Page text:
Goodreads helps you keep track of books you want to read.
Start by marking “The Grief Recovery Handbook: A Program for Moving Beyond Death, Divorce, and Other Devastating Losses” as Want to Read:
The Grief Recovery Handbook: A Program for Moving Beyond Death, Divorce, and Other Devastating Losses
Enlarge cover
Rate this book
Clear rating
Open Preview

The Grief Recovery Handbook: A Program for Moving Beyond Death, Divorce, and Other Devastating Losses

4.08  ·  Rating details ·  1,250 ratings  ·  141 reviews
Updated to commemorate its 20th anniversary, this classic resource further explores the effects of grief and sheds new light on how to begin to take effective actions to complete the grieving process and work towards recovery and happiness.

Incomplete recovery from grief can have a lifelong negative effect on the capacity for happiness. Drawing from their own histories as
...more
Paperback, Revised, 192 pages
Published June 23rd 1998 by Harper Paperbacks (first published 1988)
More Details... Edit Details

Friend Reviews

To see what your friends thought of this book, please sign up.

Community Reviews

Showing 1-30
Average rating 4.08  · 
Rating details
 ·  1,250 ratings  ·  141 reviews


More filters
 | 
Sort order
Start your review of The Grief Recovery Handbook: A Program for Moving Beyond Death, Divorce, and Other Devastating Losses
LT
Dec 05, 2007 rated it really liked it
Recommends it for: anyone dealing with grief or general loss
This book saved my life! While dealing with mom's sudden death and my dad's impending terminal illness, I felt that no one understood me or wanted to hear about my sorrow. I decided to seek out some help in alternative ways and ran across this book. Their no-nonsense approach was refreshing and provided some much needed honesty and candor about a topic that everyone else was afraid to discuss with me.
N Klepacki
Jul 01, 2009 rated it it was amazing
I first learnd of this book through Jim Beaver's Memoir of his wife, Cecily Adams in "Life's That Way" -I wish I'd read this years ago. I've read so much of the 'self help' and 'Twelve Step" genre over the years that I've become a bit jaded about a lot of it. Friedman throws a whole new approach and sensibility (tempered with good humor) that transcends the usual "Pull Yourself Up By Your Bootstraps" or "Let Go and Let God Run the Dumptruck Over Her/Him" (had to throw in a funny, there) ...more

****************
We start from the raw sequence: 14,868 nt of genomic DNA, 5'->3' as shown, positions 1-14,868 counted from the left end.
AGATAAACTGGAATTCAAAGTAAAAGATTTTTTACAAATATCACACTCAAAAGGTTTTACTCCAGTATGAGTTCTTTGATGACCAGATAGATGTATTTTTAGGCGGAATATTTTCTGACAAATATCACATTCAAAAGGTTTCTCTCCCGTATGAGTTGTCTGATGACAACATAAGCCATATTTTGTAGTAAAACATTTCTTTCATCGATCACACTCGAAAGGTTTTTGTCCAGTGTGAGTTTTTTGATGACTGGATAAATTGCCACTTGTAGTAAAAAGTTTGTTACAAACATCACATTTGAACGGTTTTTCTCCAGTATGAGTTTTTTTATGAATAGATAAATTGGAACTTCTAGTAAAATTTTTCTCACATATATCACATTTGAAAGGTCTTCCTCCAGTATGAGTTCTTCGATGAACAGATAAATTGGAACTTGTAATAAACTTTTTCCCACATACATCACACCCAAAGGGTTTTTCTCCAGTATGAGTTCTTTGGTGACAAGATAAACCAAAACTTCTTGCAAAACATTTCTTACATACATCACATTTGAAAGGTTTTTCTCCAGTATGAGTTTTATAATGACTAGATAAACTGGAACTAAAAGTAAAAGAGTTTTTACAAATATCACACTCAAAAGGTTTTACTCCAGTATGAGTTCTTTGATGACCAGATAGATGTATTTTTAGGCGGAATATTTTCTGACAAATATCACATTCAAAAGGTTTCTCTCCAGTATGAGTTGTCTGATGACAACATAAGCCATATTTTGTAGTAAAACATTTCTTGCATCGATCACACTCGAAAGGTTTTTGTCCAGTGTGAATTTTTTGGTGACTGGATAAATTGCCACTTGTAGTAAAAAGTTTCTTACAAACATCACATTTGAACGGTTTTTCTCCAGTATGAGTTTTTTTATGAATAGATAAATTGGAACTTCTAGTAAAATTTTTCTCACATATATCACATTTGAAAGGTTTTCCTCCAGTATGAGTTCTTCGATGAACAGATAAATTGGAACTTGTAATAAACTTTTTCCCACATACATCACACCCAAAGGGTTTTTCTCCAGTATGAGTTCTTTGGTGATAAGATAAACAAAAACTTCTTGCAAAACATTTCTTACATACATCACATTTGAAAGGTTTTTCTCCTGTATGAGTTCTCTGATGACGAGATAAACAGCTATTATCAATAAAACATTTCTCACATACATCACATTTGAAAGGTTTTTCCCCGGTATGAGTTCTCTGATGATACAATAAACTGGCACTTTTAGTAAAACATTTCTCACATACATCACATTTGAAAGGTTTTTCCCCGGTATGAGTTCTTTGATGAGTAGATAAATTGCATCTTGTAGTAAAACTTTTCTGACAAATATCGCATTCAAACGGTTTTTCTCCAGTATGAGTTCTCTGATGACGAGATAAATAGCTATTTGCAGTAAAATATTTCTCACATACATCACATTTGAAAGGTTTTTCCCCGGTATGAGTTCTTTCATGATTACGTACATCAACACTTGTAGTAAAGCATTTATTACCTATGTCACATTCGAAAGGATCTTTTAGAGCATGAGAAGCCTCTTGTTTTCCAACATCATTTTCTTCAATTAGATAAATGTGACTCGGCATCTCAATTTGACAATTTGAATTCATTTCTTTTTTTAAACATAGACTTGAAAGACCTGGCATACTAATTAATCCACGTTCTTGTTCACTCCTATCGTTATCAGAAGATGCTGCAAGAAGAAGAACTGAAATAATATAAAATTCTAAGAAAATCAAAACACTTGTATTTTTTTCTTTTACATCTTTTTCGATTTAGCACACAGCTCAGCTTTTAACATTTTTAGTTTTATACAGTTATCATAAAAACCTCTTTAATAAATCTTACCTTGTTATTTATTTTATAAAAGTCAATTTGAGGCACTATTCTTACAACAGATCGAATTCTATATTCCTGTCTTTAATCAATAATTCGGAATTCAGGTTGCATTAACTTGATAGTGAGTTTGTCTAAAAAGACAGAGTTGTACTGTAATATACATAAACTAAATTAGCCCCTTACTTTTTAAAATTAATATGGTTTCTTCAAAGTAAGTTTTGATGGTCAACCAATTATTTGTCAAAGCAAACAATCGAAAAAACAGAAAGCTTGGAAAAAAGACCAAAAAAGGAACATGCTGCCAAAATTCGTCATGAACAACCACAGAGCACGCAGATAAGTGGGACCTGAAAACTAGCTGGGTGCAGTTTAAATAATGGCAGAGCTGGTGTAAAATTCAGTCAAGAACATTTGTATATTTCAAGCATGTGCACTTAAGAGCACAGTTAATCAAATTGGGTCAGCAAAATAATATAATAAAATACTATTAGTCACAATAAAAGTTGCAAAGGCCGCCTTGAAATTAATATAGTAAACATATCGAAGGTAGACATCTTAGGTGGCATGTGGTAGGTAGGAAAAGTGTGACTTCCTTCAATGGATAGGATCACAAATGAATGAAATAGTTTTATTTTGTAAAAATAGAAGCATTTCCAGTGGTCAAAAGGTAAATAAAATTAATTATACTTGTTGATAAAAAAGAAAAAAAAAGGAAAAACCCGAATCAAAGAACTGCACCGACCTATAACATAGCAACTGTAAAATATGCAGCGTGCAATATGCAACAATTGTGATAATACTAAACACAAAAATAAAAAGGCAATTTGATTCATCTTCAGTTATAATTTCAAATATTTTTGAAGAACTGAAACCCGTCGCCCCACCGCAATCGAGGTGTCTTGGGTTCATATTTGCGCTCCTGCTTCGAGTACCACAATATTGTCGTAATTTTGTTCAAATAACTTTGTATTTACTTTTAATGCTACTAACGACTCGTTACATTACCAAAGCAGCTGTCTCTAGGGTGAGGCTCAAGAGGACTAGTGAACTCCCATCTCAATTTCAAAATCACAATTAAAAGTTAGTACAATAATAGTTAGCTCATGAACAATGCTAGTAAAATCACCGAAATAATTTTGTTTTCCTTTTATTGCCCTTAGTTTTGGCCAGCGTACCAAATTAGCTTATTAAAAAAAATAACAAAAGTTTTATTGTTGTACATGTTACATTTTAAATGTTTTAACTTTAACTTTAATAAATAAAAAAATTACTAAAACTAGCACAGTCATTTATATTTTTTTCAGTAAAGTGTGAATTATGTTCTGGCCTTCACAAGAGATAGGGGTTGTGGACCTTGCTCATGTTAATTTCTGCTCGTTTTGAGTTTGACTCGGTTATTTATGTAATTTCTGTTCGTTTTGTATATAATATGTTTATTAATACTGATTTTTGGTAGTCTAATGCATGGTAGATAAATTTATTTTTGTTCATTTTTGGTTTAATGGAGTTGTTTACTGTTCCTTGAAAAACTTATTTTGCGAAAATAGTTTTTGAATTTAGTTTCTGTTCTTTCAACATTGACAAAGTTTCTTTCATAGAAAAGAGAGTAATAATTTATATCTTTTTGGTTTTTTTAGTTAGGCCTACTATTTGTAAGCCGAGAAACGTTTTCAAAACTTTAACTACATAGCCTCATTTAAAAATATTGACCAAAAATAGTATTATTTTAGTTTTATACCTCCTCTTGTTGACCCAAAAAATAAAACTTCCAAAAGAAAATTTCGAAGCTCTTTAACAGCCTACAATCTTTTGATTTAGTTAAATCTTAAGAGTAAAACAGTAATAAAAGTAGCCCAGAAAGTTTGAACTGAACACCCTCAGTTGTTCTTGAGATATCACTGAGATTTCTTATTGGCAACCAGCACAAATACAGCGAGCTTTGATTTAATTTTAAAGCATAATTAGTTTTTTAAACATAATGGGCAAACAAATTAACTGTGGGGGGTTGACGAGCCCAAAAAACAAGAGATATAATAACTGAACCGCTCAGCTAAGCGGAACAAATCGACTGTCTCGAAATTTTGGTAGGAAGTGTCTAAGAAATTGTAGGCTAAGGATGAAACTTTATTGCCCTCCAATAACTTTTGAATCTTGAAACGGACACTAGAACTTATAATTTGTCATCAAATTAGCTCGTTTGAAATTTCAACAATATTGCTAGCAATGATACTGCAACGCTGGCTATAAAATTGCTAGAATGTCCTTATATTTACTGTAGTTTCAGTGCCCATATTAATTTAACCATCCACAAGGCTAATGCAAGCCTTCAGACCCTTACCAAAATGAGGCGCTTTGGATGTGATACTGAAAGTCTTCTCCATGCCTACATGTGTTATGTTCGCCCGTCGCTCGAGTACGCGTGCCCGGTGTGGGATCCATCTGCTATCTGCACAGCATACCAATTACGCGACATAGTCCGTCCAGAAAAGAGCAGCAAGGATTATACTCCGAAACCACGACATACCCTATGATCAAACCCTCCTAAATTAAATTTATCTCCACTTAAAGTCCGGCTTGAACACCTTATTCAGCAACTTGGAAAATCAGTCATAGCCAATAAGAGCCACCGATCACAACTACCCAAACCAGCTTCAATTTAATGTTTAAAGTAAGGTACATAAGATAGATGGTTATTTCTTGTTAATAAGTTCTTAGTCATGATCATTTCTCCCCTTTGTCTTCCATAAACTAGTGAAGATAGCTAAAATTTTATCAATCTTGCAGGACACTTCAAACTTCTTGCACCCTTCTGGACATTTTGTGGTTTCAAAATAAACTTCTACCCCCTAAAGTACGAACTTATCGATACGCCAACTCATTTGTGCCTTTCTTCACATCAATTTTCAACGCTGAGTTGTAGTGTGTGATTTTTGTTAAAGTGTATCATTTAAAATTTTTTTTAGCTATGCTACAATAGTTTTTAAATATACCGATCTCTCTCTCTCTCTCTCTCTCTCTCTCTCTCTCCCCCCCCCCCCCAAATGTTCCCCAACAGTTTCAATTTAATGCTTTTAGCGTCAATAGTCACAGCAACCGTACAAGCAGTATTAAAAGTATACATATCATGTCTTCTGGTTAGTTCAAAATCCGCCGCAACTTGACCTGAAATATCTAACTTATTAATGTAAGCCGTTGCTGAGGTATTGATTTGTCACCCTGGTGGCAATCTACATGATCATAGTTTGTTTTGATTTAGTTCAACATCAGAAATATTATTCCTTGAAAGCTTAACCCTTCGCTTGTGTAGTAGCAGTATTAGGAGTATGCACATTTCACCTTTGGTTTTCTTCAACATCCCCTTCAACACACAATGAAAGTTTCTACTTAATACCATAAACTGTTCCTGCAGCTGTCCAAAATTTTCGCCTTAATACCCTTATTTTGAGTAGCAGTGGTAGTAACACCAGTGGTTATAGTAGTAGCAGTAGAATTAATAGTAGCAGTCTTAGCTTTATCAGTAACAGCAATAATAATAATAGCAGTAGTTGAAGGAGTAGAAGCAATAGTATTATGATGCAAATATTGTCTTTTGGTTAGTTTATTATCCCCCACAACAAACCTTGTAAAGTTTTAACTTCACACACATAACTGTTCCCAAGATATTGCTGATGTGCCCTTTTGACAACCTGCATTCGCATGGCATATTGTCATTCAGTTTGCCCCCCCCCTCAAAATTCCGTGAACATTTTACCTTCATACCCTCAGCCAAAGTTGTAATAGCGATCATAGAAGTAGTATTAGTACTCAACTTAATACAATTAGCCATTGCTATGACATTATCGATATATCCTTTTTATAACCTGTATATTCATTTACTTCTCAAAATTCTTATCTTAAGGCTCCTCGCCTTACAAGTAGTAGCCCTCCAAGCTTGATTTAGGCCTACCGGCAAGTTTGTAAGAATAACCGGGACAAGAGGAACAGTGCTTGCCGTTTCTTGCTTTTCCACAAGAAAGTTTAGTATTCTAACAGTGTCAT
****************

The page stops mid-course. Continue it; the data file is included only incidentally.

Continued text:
Melanie
Aug 04, 2010 rated it it was amazing
I highly recommend this book to anyone dealing with any grief in their lives. It's very hands on but worth the work it takes. It was very helpful for me and gives me a good place to go. Rereading my notes and assignments is always good for me if I'm struggling on one particular day. It helped me map out my life, document the major life events, and realize what affected me most. Then they help you through the process, talking you through each step and why it's important, and giving examples from ...more
Katrine Austin
May 08, 2018 rated it it was amazing
This book is simply profound for anyone dealing with unresolved grief. In my opinion, it therefore is great reading for most people (even if they may not realize it). But more, it tasks you with actions to take, and those behavioral changes and homework done on oneself are what makes this program work as it does. This program is not for the faint of heart, or for those afraid to look deep within, or simply don't buy into the fact that mere reading will not cut it. Hospice is an amazing ...more
Alana
Mar 24, 2013 rated it it was ok  ·  review of another edition
Shelves: self-help
I really appreciated this book for the first half. I related to so many things, especially all the unhelpful phrases well-meaning people tend to say, like "You'll find someone better" or "It's all for the best," or "God has a plan." Hearing someone else say that none of these things is remotely helpful and learning ways that we often learn to repress our grief rather than work it out is very encouraging. However, I strongly disagreed with many statements made in the second half, including the ...more
Angela
Jun 18, 2019 rated it it was amazing  ·  review of another edition
Shelves: non-fiction